Hold on to your hats for the conclusion of the celebrated hat trilogy by Caldecott Medalist Jon Klassen, who gives his deadpan finale a surprising new twist.
I have two daughters who are three years apart in age. If one gets something, the other immediately wants the exact same thing. Never mind if it doesn’t fit or one is a little too young for a toy, they each want their own. Jon Klassen once again intertwines comm The premise is simple yet relatable withon occurrences that happen in young children’s lives in “We Found a Hat” as he also did in his older book, “This is Not My Hat”. The premise is simple yet relateable with a surprise ending that I very much enjoyed as a mom.
In “We Found a Hat”, two friendly turtles have found a hat. It’s not just any old hat, it’s a beautiful white hat that fits and looks good on both of them. The problem? There are two turtles, but only one hat! What will the turtles do? This story is told in a three-part series 1. Finding the Hat, 2. Watching the Sunset, and 3. Going to Sleep. The build up of what will eventually happen with the hat and the two friends is both hilarious and sympathetic. As funny as it is to my kids and Bob and I, there is a lot of truth between getting something you want, but not wanting to hurt your friend in order to get it. The book ended perfectly as it takes an unexpected and beautiful turn that is sure to please loyal Klasssen fans and newcomers alike.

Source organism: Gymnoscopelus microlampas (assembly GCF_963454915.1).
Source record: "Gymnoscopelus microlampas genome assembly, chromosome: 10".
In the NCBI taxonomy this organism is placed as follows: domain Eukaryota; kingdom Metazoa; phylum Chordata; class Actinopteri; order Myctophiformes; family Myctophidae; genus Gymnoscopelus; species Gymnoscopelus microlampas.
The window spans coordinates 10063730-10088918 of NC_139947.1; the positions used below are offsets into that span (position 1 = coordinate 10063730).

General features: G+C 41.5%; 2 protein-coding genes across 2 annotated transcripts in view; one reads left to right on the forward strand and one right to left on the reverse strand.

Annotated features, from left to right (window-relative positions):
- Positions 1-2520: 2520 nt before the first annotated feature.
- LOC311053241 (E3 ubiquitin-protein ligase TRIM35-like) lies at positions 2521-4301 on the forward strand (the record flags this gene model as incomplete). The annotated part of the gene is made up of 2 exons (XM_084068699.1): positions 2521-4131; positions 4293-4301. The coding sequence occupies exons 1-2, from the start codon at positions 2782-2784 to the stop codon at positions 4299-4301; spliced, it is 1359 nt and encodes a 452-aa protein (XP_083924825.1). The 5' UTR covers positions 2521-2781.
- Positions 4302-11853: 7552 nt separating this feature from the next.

About the Author/Illustrator: Jon Klassen is the author-illustrator of I Want My Hat Back, a Theodor Seuss Geisel Honor Book, and This Is Not My Hat, winner of the Caldecott Medal. He is the illustrator of two Caldecott Honor books, including Sam and Dave Dig a Hole and Extra Yarn, both written by Mac Barnett, as well as House Held Up by Trees, written by Ted Kooser. Originally from Niagara Falls, Ontario, Jon Klassen now lives in Los Angeles.
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